After a long shutdown, I was vaccinated and thrilled to venture out to see live theatre for the first time in over a year. The Wallis has created a Covid-safe outdoor stage with socially-distanced tiered seating. The World Premiere of “Tevye in New York!” officially opened on June 26, 2021, and stars actor/writer Tom Dugan (“Jackie Unveiled,” “Wiesenthal”), who also co-directed it with Michael Vale. Dugan has written several one-man shows, two were previously performed at the Wallis, with this production originally scheduled for 2020. So it was the perfect project to launch SUMMER @ THE WALLIS.
Most know the beloved character Tevye from the popular movie “Fiddler on the Roof,” however author Sholem Aleichem was the man responsible for first introducing Tevye to the world in 1894. Many adaptations of his books have followed. Dugan did an exceptional job telling his version of Tevye’s life after “Fiddler on the Roof.” He stayed true to this character, while drawing the audience in, allowing us to experience both the joy and tragedy of Tevye’s challenging life.
The show opens with Tevye setting up for a Fourth of July parade that would soon be passing by his place of business on Delancey Street, on the lower Eastside of Manhattan. Tevye greeted the audience, waving, and interacting with his neighbors. The year is 1914, and he has just become a proud American citizen.
Dugan was outstanding. He commanded the stage…allowing us to become part of the character’s neighborhood, while he weaved fictional characters in and around us. Dugan brought us on a journey of Tevye’s life, as he regaled the fictitious crowd (and us), with memories of the old country. A recap of the story of Fiddler reconnected us to the characters, while Tevye touted new tales of coming to America, his youngest daughters, and chasing his dream in New York City. Throughout the show, he held the audience’s attention with a promise of a big reveal at the end of the show.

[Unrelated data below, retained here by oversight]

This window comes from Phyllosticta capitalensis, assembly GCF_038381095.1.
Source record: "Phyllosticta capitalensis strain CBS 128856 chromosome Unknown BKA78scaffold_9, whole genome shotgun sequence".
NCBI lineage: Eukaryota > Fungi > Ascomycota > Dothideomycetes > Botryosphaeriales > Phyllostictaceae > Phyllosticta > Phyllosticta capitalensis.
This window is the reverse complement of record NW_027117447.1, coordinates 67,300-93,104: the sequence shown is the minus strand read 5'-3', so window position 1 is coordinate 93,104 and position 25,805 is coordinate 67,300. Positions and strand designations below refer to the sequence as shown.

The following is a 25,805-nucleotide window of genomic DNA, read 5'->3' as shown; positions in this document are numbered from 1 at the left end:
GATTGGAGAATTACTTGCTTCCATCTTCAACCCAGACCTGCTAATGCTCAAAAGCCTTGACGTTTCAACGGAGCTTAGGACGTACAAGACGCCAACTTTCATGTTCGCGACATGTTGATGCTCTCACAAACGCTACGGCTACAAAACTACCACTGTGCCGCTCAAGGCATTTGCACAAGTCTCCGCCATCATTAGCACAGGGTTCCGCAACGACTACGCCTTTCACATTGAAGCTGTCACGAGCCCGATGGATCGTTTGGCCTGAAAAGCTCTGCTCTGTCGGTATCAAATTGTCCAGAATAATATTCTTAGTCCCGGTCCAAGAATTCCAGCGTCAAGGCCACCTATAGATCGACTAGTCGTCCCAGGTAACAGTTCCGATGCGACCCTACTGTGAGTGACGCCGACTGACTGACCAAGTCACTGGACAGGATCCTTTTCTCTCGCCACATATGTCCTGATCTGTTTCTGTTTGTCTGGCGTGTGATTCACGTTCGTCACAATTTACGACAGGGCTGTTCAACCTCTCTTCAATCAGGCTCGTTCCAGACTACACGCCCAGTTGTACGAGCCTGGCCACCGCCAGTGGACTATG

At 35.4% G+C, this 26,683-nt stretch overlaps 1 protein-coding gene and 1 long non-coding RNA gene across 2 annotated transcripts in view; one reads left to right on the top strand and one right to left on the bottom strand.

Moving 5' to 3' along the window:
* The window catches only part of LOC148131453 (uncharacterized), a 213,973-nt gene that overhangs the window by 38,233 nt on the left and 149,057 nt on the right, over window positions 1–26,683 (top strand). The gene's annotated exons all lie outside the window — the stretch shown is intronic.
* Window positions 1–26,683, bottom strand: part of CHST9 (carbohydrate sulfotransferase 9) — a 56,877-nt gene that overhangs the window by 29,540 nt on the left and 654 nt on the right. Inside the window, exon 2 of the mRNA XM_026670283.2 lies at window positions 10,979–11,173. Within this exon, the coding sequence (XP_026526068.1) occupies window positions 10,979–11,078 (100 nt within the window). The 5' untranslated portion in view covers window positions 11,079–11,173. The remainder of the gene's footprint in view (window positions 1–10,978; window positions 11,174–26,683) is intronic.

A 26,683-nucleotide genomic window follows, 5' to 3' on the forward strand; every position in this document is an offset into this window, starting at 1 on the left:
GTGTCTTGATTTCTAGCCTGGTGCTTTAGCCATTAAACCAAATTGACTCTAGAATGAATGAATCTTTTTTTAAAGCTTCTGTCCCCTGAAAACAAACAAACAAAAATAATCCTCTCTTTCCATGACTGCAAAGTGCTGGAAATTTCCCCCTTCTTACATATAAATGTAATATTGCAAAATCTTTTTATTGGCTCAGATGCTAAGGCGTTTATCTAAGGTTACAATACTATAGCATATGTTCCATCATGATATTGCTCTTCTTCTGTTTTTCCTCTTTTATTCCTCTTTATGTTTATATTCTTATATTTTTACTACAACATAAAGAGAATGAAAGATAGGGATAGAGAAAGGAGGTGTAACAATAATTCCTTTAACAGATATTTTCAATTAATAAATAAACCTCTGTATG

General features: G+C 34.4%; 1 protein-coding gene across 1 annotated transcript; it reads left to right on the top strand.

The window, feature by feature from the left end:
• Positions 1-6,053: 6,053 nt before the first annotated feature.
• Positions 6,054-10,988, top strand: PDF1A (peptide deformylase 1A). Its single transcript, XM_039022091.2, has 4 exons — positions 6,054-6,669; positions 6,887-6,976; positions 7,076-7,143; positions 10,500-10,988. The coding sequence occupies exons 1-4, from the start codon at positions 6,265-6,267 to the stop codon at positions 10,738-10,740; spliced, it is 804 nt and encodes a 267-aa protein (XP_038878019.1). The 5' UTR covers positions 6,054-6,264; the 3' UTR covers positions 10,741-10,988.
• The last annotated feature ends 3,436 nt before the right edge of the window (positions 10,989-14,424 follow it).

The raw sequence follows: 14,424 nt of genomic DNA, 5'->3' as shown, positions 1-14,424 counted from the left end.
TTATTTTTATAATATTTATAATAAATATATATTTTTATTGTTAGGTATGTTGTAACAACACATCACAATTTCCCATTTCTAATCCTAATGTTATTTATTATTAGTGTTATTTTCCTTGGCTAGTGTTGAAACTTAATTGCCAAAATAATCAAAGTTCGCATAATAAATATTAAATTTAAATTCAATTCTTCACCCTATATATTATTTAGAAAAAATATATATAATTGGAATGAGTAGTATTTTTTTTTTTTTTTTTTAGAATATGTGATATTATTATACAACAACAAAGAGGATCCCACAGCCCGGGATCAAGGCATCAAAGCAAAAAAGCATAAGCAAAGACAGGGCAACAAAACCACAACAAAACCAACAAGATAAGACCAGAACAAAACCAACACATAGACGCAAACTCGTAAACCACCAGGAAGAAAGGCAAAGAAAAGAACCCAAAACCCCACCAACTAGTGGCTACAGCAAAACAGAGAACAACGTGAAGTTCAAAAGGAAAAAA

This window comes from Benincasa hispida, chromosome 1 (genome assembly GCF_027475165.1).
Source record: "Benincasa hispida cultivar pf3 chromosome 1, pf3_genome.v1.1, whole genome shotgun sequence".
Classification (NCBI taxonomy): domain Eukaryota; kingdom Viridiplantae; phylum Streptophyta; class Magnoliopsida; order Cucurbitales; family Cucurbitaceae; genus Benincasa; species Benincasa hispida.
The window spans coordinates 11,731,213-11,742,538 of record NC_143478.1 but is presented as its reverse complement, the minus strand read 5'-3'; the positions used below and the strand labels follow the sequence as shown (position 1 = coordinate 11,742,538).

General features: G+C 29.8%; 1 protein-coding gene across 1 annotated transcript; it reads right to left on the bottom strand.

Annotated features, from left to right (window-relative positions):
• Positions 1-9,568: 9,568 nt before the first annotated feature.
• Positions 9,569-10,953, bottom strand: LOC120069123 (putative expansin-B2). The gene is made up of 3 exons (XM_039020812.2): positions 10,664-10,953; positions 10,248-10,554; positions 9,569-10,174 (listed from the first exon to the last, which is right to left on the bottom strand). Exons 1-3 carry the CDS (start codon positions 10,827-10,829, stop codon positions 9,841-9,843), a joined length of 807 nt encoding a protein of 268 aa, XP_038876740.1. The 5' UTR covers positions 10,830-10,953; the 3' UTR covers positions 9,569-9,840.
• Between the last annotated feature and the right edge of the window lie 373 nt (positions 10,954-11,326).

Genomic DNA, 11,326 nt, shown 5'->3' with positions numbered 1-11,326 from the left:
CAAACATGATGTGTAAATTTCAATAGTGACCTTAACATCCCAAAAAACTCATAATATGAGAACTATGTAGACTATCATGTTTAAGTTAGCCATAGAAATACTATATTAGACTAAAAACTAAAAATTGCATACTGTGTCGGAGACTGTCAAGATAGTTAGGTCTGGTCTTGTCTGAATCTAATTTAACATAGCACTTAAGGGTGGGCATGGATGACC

The play featured subtle nods as well as obvious tributes to previous adaptations. Throw away lines included song titles from Fiddler – “if I were rich man,” “Sunrise, Sunset” were snuck into the text. One of his imaginary characters that he conversed with throughout the show was a fiddler toting firecracker salesman who serenaded us sparsely throughout the performance.
The minimal set created by Michael Vale allowed for lots of movement – the actor was climbing up a ladder, sliding down a pole, or moving his milk cart to different parts of the set conjuring up a bustling street, while Tevye continued to set up for the 4th of July parade. The lighting by Elizabeth Harper was on the mark.
While Fiddler on the Roof offers a story of Tevye and his wife Golde attempting to hold onto tradition, Dungan’s one man show brings the character into an updated and ever changing future after he arrives in America. His new surroundings – New York, pose a more progressive outlook on life. As a writer, Dugan takes certain liberties while bringing in many of today’s issues – the plight of the immigrant, and his daughter’s sexuality. Both are resolved, which I can only say for myself felt implausible for 1914, even though as an audience member, I was relieved. Between the resolution of these conflicts and the big reveal, the show wrapped up into a celebratory close.
It was a fantastic night, and although attending live performances may feel precarious right now, many of us have longed for this moment. Despite new covid variants, the Wallis has offered a safe haven to view live theatre.
“Tevye in New York!” runs through July 25, 2021. Admission is $75 per person. Contact the Wallis for more information and to purchase tickets at 310.746.4000 (Tue.-Fri. 9:30 am – 2:30 pm) or visit http://TheWallis.org/Tevye